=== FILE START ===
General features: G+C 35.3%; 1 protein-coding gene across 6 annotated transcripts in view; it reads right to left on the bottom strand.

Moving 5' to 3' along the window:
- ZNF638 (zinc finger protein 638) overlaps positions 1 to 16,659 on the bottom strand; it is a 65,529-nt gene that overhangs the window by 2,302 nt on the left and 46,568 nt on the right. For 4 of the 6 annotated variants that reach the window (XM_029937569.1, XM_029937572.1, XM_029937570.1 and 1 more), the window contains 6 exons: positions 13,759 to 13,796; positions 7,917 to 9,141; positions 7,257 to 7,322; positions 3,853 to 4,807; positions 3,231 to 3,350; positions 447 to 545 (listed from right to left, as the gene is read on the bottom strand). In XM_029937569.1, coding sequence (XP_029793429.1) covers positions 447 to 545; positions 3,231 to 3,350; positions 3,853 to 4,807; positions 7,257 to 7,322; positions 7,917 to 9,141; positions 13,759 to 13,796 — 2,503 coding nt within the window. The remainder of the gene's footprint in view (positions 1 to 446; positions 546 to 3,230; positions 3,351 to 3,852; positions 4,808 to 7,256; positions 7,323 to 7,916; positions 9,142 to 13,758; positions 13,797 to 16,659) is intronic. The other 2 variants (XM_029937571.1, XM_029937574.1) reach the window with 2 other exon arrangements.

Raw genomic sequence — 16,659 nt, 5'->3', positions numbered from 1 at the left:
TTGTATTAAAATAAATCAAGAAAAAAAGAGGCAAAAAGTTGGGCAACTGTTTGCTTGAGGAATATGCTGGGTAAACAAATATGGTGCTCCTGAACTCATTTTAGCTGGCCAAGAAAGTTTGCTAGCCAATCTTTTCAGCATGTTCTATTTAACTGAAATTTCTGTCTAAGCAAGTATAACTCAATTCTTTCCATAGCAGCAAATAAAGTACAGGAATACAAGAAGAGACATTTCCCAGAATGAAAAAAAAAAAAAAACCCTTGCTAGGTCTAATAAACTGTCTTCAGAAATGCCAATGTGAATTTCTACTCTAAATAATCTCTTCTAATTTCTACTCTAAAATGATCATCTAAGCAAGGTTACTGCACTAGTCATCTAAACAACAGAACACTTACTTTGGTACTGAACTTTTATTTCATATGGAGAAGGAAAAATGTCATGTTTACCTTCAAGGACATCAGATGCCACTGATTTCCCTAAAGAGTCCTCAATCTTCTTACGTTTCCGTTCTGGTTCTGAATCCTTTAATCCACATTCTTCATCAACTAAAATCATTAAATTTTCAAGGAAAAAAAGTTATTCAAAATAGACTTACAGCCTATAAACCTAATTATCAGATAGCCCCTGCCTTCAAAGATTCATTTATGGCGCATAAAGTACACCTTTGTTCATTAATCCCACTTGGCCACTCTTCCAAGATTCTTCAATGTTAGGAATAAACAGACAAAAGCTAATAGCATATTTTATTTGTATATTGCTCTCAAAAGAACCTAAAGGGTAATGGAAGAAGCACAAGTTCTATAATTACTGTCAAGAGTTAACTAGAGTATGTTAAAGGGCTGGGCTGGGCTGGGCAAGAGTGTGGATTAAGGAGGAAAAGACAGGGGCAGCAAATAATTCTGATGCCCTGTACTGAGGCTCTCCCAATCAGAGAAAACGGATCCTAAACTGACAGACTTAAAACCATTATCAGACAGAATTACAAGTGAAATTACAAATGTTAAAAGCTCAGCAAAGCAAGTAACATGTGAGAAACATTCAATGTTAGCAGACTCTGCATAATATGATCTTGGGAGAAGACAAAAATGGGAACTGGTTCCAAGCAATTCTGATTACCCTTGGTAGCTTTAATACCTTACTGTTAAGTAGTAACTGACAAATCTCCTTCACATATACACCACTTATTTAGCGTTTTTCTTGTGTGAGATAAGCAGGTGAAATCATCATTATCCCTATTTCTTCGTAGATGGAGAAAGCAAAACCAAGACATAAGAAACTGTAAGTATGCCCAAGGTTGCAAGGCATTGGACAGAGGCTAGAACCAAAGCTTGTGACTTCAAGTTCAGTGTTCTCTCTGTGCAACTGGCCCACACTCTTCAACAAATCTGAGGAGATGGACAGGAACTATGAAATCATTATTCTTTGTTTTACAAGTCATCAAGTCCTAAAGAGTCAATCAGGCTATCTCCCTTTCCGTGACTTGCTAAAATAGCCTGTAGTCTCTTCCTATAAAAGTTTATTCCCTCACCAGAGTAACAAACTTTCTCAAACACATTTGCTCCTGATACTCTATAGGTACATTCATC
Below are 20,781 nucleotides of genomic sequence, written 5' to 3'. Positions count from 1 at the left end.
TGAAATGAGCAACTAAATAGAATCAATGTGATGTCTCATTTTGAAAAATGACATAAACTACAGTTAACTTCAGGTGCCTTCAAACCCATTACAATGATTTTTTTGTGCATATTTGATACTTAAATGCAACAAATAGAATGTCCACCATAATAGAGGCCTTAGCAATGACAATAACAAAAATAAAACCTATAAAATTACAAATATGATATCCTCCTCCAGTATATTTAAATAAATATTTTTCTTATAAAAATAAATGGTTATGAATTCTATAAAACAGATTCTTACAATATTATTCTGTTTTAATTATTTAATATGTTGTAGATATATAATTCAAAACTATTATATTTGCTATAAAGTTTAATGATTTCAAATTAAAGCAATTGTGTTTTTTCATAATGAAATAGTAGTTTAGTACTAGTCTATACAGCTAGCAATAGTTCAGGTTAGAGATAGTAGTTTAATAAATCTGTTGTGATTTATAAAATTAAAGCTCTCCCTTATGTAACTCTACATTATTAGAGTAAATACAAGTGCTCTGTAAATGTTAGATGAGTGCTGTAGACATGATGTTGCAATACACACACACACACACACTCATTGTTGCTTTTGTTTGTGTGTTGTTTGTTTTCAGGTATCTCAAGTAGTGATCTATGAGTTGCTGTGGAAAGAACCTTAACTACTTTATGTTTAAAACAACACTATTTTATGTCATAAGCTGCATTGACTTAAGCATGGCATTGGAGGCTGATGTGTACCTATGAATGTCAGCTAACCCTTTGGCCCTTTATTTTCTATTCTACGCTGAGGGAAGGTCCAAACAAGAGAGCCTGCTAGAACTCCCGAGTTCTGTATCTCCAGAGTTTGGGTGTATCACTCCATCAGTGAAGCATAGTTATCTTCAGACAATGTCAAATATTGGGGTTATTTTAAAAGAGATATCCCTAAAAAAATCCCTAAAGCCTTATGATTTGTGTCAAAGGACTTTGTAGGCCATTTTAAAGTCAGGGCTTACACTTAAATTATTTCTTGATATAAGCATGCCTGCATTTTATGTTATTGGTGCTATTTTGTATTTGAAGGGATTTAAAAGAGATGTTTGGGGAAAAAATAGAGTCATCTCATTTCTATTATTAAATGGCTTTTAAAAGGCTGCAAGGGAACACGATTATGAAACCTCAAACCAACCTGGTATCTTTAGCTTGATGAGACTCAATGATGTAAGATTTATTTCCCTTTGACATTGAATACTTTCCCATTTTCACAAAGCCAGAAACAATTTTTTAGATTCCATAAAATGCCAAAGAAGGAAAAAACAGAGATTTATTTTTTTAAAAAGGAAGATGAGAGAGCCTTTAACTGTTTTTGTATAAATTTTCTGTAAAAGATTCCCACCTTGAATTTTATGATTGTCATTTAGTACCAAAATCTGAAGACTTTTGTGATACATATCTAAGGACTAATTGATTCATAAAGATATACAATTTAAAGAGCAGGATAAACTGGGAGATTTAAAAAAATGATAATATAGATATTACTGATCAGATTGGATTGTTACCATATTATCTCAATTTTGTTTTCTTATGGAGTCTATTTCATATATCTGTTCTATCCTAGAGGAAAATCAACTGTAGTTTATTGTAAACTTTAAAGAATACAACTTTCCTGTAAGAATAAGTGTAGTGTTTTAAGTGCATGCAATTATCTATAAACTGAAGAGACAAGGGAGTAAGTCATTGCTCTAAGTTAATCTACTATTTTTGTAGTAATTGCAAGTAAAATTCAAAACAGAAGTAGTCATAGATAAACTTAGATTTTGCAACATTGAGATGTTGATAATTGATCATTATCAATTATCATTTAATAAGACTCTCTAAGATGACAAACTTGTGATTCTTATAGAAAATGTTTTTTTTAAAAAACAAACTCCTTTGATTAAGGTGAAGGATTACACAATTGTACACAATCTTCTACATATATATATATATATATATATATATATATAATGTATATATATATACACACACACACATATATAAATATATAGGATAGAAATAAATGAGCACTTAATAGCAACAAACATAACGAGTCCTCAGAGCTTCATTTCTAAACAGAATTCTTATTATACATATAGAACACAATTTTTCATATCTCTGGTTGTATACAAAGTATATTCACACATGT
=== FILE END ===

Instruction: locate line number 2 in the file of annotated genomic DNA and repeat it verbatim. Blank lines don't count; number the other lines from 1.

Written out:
Moving 5' to 3' along the window: